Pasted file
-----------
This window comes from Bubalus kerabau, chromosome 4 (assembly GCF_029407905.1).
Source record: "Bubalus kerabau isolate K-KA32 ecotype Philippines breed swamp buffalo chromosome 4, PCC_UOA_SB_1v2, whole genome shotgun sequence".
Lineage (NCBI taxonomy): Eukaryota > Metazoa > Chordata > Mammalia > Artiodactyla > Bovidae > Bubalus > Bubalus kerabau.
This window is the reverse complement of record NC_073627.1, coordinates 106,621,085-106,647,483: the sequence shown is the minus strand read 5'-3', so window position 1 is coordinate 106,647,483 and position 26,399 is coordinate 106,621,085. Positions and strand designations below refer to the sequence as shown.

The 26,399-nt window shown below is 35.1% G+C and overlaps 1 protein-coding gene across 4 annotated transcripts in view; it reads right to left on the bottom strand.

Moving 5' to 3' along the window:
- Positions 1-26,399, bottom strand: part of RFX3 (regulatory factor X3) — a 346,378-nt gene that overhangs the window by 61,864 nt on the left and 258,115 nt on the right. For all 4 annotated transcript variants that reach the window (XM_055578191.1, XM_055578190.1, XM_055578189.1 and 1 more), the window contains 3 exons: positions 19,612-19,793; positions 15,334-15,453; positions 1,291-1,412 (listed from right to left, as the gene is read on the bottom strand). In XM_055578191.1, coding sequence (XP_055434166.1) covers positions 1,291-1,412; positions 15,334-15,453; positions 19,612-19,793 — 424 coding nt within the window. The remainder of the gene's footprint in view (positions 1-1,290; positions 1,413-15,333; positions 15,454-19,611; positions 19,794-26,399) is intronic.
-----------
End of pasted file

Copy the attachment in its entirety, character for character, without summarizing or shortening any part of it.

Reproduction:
This window comes from Bubalus kerabau, chromosome 4 (assembly GCF_029407905.1).
Source record: "Bubalus kerabau isolate K-KA32 ecotype Philippines breed swamp buffalo chromosome 4, PCC_UOA_SB_1v2, whole genome shotgun sequence".
Lineage (NCBI taxonomy): Eukaryota > Metazoa > Chordata > Mammalia > Artiodactyla > Bovidae > Bubalus > Bubalus kerabau.
This window is the reverse complement of record NC_073627.1, coordinates 106,621,085-106,647,483: the sequence shown is the minus strand read 5'-3', so window position 1 is coordinate 106,647,483 and position 26,399 is coordinate 106,621,085. Positions and strand designations below refer to the sequence as shown.

The 26,399-nt window shown below is 35.1% G+C and overlaps 1 protein-coding gene across 4 annotated transcripts in view; it reads right to left on the bottom strand.

Moving 5' to 3' along the window:
- Positions 1-26,399, bottom strand: part of RFX3 (regulatory factor X3) — a 346,378-nt gene that overhangs the window by 61,864 nt on the left and 258,115 nt on the right. For all 4 annotated transcript variants that reach the window (XM_055578191.1, XM_055578190.1, XM_055578189.1 and 1 more), the window contains 3 exons: positions 19,612-19,793; positions 15,334-15,453; positions 1,291-1,412 (listed from right to left, as the gene is read on the bottom strand). In XM_055578191.1, coding sequence (XP_055434166.1) covers positions 1,291-1,412; positions 15,334-15,453; positions 19,612-19,793 — 424 coding nt within the window. The remainder of the gene's footprint in view (positions 1-1,290; positions 1,413-15,333; positions 15,454-19,611; positions 19,794-26,399) is intronic.